Redemption rights are rare in early-stage venture capital financings, but can sometimes be found in later stage financings, down rounds or in restructurings.
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Redemption Rights can be:
- Mandatory; or
Let’s explore these in more detail.
Mandatory redemption means that after a certain period of time (usually 5 to 7 years) the company must (assuming it can legally do so) repurchase stock from the preferred stockholders at a specified price. The specified price is usually the original purchase price plus any accrued and unpaid dividends. In some rare cases the redemption price might be a multiple of the original purchase price.
In mandatory redemptions, the company often can effect the redemption over a period of years (3-4 years is common), so that the company repurchases an equal portion of the stock over the stated period of time. The preferred stockholders may be given a right to “opt out” of the mandatory redemption, and instead remain as a preferred stockholder.
In some cases, the company can be required to set aside funds in a special account to prepare for the redemption. These are called “sinking fund” provisions, and the idea is to ensure that the company has sufficient funds to be able to effect the redemption.
Note that mandatory redemption rights are rare in venture capital financings. This is for a couple of reasons. Any cash the company has to pay out to preferred stockholders in the redemption means that cash isn’t available for the company to grow its business, and weakens the financial condition of the company (because of having less cash). Another reason is that if preferred stock looks too much like debt it will be recharacterized as debt on the company’s financial statements, which can have serious implications for the company (such as violating loan covenants requiring the company’s debt to equity ratio to be below a certain ratio).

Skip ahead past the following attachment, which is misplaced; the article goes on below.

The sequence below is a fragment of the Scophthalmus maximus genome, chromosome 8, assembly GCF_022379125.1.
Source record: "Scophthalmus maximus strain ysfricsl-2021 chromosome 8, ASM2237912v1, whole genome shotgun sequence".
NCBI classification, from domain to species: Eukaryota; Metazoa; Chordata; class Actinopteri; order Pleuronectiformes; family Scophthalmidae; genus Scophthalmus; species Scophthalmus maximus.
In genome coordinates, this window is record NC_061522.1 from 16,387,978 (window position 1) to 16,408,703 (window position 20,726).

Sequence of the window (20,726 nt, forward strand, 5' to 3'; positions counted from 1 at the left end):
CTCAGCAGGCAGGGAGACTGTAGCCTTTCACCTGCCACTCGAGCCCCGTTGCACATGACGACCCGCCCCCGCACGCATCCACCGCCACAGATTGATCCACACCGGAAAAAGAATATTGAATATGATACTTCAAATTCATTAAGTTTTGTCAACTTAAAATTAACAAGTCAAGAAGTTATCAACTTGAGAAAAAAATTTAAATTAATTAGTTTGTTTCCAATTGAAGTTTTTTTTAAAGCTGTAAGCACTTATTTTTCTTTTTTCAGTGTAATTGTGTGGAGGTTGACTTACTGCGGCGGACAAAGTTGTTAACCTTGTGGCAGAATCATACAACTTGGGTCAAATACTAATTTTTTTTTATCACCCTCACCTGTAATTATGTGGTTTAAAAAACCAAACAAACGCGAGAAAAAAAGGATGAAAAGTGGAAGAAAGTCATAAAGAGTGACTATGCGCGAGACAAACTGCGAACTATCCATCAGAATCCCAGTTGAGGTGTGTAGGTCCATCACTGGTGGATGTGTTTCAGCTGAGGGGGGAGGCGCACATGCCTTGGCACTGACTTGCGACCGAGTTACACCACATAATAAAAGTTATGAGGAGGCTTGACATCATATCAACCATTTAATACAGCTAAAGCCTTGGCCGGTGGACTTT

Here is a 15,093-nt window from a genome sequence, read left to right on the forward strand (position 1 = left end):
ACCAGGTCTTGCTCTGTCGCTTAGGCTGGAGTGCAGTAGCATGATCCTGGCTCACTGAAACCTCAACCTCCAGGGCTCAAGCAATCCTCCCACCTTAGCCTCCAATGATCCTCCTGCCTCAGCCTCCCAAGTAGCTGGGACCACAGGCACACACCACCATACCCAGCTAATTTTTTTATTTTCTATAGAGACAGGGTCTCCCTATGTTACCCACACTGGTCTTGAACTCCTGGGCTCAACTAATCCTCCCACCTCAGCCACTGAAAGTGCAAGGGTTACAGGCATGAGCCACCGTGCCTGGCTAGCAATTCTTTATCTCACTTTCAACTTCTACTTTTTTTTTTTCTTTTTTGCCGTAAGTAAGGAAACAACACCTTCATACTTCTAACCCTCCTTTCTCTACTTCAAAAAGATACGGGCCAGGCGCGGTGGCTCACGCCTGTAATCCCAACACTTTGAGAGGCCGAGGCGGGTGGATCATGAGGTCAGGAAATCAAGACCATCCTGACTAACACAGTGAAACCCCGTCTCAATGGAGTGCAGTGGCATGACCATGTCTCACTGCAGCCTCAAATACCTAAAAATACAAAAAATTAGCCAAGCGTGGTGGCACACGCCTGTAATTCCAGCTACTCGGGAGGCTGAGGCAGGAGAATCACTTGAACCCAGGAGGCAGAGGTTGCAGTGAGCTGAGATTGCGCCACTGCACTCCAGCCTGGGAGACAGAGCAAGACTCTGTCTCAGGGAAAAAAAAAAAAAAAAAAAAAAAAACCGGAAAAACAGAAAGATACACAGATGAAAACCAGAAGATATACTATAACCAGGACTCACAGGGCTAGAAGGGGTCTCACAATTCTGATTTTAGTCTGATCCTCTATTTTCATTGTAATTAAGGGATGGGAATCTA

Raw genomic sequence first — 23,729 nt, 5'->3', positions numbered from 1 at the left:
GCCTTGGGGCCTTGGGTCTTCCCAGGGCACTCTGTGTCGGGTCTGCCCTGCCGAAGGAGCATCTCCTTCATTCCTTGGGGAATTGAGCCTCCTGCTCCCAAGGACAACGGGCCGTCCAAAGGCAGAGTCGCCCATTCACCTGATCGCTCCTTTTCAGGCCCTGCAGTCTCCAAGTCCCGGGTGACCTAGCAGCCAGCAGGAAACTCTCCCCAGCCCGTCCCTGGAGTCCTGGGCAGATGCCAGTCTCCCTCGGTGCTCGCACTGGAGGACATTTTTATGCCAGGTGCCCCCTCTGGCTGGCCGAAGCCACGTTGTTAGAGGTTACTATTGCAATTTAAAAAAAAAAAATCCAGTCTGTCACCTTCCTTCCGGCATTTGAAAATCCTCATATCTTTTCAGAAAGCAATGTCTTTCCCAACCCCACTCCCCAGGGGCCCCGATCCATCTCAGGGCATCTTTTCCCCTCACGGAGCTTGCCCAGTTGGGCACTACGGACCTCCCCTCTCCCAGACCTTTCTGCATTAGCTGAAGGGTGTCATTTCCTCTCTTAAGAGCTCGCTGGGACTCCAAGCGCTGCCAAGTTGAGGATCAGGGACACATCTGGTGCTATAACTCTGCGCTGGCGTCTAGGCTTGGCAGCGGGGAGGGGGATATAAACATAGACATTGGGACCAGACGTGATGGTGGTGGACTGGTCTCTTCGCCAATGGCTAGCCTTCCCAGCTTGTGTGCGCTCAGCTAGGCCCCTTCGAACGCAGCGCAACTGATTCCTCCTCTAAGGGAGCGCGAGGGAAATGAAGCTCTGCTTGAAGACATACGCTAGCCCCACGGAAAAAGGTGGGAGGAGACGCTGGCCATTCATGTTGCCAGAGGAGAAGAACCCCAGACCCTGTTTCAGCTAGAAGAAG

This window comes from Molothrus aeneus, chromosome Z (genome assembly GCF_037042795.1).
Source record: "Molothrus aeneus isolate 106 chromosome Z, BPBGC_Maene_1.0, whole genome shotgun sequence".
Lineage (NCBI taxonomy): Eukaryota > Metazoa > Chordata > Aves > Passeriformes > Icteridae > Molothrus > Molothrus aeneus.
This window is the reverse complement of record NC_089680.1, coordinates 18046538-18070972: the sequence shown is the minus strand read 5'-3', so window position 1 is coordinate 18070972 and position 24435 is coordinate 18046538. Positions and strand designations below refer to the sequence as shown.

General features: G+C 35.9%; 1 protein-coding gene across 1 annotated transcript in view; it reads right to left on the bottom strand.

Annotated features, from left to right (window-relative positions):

Example. Assume the Series A preferred stockholders purchased 1 million shares of Series A preferred stock at $1.00 per share, for a total investment of $1 million. The Series A preferred stockholders obtained an 8% annual cumulative dividend, and a mandatory redemption provision that provided that after 7 years, the company must repurchase all of the Series A preferred stock at a price equal to the original Series A purchase price plus all accrued but unpaid dividends. The company pays no dividends. After 7 years, the company must repurchase all of the Series A preferred stock for $1.56 million, which is the original purchase price of $1 million plus the accrued but unpaid dividends of $560,000 (8% annual dividends * $1 million * 7 years).
Optional redemption exists where the preferred stockholders can vote to have the company redeem the stock after a period of time. The vote required is usually a “super-majority” such as 2/3 of the preferred stockholders must vote for the redemption for it to occur.
Optional redemption becomes available after some period of time (5-7 years is common) and the price is usually the original purchase price paid by the preferred stockholders plus any accrued but unpaid dividends. In very rare cases the purchase price may be a multiple of the original purchase price (such as 2x the original purchase price). The redemption is often made over a period of years (such as 3-4 years). Also, it is common to offer the preferred stockholders the ability to “opt-out” of the redemption if they want to remain as stockholders.
Redemption provisions aren’t common in early-stage venture capital transactions, but investors should be aware of how these provisions work in case the unique aspects of a transaction make redemption rights a useful provision to include in the financing.
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